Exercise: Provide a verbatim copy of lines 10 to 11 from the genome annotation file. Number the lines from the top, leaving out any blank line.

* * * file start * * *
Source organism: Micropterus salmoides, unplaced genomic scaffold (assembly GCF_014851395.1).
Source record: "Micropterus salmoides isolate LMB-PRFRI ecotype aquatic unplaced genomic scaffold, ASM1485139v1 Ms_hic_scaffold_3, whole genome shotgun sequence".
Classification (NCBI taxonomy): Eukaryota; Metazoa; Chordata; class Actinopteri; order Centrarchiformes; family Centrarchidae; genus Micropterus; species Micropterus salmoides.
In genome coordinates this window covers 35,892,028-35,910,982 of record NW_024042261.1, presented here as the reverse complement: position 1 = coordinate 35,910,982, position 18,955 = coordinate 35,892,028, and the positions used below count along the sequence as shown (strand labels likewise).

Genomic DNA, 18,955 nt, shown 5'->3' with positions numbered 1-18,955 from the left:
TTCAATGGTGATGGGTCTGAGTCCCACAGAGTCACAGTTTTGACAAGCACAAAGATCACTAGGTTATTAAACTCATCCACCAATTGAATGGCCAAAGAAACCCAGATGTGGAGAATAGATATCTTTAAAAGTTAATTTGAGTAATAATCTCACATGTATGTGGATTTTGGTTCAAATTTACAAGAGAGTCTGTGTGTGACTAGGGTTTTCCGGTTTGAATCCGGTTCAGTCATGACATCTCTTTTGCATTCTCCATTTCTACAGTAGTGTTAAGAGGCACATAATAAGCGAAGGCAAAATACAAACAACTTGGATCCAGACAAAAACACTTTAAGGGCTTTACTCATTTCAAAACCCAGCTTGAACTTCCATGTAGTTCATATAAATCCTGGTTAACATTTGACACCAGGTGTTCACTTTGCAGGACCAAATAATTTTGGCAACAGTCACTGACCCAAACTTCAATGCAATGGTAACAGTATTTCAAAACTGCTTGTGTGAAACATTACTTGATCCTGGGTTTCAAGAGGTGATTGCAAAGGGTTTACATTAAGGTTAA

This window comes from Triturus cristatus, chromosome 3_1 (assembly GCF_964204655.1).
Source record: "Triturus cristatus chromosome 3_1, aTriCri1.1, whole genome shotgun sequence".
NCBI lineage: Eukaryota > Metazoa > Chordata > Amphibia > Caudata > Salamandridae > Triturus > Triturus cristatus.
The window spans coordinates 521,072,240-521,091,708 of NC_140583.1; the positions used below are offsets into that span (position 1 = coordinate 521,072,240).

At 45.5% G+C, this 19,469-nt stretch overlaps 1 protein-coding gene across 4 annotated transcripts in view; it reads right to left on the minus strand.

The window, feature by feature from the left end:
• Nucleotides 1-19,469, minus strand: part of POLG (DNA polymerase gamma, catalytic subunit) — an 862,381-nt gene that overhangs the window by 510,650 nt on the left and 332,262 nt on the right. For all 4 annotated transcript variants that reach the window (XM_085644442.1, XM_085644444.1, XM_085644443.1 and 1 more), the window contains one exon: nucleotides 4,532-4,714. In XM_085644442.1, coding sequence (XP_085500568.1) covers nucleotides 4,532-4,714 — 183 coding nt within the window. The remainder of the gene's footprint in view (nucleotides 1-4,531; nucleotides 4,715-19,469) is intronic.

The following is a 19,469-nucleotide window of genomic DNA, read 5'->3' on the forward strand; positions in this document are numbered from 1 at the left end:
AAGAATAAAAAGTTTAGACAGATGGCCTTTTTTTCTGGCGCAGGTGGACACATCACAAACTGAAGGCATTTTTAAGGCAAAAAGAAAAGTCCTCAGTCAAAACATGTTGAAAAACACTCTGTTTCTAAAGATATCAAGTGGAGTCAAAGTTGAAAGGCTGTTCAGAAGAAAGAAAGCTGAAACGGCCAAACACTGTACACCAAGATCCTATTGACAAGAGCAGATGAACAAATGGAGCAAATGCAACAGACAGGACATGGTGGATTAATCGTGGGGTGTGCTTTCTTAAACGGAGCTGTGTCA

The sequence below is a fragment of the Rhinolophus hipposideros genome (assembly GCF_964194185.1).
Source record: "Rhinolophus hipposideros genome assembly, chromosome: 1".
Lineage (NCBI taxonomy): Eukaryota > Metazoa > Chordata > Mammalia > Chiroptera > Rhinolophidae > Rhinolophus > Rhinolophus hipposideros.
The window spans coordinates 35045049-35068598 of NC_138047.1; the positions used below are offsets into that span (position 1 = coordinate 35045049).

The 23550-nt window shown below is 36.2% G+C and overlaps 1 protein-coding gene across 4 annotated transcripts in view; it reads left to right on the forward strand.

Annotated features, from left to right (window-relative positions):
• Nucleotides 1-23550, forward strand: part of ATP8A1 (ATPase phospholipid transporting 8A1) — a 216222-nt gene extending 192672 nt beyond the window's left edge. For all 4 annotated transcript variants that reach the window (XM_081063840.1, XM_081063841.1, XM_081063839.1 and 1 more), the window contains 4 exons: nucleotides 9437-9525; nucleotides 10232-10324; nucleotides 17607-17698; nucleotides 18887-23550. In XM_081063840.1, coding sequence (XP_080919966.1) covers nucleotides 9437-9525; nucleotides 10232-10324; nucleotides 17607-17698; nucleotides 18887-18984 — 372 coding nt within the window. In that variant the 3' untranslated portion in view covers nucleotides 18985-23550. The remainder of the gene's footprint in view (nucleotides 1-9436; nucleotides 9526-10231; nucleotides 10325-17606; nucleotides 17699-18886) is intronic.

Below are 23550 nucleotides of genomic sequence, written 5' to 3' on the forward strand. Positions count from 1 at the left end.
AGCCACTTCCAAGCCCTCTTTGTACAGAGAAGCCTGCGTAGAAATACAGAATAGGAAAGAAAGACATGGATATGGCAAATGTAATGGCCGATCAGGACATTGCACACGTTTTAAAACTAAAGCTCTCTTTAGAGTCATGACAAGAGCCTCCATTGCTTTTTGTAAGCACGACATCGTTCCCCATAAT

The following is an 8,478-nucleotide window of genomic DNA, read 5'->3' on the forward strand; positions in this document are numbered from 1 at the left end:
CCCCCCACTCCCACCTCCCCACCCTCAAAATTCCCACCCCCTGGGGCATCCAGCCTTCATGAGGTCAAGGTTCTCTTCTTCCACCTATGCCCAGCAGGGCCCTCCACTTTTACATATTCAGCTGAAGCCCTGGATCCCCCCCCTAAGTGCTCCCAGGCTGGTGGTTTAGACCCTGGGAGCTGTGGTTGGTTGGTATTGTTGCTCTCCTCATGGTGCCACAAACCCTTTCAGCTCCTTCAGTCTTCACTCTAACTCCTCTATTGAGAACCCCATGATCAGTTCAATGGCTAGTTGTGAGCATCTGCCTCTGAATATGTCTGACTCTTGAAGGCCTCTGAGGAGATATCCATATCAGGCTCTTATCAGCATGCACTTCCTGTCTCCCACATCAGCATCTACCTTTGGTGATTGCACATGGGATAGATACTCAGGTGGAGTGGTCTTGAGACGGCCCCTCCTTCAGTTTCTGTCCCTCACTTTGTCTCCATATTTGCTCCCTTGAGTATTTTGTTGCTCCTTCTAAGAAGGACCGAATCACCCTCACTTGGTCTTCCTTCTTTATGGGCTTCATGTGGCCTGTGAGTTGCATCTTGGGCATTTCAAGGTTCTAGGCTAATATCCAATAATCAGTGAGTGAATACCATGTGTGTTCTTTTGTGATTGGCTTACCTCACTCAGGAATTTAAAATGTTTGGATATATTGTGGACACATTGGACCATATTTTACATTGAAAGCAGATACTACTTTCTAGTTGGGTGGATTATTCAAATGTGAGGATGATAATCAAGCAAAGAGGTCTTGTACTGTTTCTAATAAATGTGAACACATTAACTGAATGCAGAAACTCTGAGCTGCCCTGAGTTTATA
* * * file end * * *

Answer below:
The window spans coordinates 521,072,240-521,091,708 of NC_140583.1; the positions used below are offsets into that span (position 1 = coordinate 521,072,240).

At 45.5% G+C, this 19,469-nt stretch overlaps 1 protein-coding gene across 4 annotated transcripts in view; it reads right to left on the minus strand.